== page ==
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These 10 Facts About London's Waste Will Blow Your Mind

London creates huge amounts of rubbish, and yet the city has some of the lowest recycling rates in the UK. Thankfully, you can help by adding a recycling bin to your home — because one bin is rubbish.

1. Every year, London authorities collect the equivalent of 1,500 50-metre swimming pools full of waste from the capital.

2. Each person residing in London produces two grizzly bears’ weight worth of waste in one year. Imagine having two grizzly bears of rubbish following you around by the end of the year. Now imagine a pair for each year you’ve lived in London...

3. Meanwhile, the average London household produces about a car’s weight worth of waste each year. Imagine if you had to store that waste in your living room instead of the council taking it away.

4. London residents discard 19% of their groceries in food waste. That’s throwing out one of every five things you buy.

5. The largest London sewage blockage ever discovered weighed more than 17 elephants, and it was composed of rubbish that should not be flushed down the drain.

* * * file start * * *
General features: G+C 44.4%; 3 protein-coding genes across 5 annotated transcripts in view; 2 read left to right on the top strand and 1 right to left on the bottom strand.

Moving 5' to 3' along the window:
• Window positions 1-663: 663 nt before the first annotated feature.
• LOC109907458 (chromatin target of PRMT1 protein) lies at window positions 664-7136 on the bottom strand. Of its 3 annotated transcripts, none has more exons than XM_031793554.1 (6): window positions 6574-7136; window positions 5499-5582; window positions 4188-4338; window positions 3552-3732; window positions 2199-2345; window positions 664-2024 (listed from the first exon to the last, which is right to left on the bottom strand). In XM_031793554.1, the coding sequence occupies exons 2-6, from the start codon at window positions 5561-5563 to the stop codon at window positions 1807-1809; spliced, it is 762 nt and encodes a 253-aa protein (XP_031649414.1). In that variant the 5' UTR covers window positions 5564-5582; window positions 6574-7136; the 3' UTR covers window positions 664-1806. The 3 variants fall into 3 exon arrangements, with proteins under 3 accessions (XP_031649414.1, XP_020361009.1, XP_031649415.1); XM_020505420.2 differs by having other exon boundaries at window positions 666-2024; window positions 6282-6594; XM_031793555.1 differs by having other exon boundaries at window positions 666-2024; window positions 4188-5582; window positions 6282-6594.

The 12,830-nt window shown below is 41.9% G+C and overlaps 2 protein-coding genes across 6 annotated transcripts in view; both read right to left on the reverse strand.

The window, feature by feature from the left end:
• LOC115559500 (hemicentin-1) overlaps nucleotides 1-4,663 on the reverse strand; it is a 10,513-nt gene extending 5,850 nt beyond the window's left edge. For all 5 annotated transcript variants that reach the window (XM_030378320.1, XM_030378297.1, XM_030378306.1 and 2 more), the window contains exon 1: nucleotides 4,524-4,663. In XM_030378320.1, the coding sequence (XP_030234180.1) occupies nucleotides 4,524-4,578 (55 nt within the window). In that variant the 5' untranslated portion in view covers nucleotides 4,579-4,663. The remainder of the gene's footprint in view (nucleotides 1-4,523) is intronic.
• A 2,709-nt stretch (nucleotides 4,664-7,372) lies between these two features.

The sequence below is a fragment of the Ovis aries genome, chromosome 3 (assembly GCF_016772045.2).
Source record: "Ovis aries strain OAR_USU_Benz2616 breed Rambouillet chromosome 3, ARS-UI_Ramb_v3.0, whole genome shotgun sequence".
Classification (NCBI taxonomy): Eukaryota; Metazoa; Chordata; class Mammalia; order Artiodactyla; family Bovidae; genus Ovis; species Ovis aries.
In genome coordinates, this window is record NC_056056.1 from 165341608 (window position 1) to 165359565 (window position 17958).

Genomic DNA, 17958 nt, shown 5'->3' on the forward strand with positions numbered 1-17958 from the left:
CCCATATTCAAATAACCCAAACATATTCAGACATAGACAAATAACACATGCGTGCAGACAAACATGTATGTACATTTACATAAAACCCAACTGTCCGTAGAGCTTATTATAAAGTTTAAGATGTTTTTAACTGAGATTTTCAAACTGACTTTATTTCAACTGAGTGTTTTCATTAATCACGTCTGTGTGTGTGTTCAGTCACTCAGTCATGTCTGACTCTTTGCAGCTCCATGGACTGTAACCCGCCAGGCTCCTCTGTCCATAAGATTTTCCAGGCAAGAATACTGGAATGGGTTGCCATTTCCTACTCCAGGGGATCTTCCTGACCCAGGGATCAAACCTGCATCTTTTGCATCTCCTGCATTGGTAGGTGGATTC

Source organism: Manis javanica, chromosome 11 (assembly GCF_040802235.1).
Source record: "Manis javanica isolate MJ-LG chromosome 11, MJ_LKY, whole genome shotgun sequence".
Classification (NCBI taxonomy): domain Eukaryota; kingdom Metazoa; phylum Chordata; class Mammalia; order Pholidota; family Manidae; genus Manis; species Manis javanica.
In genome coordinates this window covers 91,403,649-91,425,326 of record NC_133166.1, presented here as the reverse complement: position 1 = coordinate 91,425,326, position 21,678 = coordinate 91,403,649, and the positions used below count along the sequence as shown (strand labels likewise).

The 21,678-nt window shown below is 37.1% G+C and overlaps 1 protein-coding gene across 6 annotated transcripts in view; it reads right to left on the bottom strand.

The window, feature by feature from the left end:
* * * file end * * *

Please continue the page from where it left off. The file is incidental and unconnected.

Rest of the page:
6. Each year, London throws away the weight equivalent of 42,000 London buses in edible food. That’s food that was not spoiled, but was still discarded.

7. London councils incinerate enough rubbish to equal the weight of 15 giant redwood trees. Imagine burning 15 redwoods every year!

8. If every Londoner recycled one more glass jar every week, the capital could save enough glass in a single year to replace half of the windows on the Shard.

9. Every year, London councils send the weight equivalent of 75 Eiffel Towers into landfills.

10. If trends continue, a rising population of Londoners will produce enough rubbish to require an additional 500,000 refuse trucks on London’s roads each year.

The numbers are staggering, but helping is easy. Start by adding a new bin dedicated to recycling in your home — because one bin is rubbish.

Recycle for London has more information to help you sort your recycling and do your part to reduce London's waste.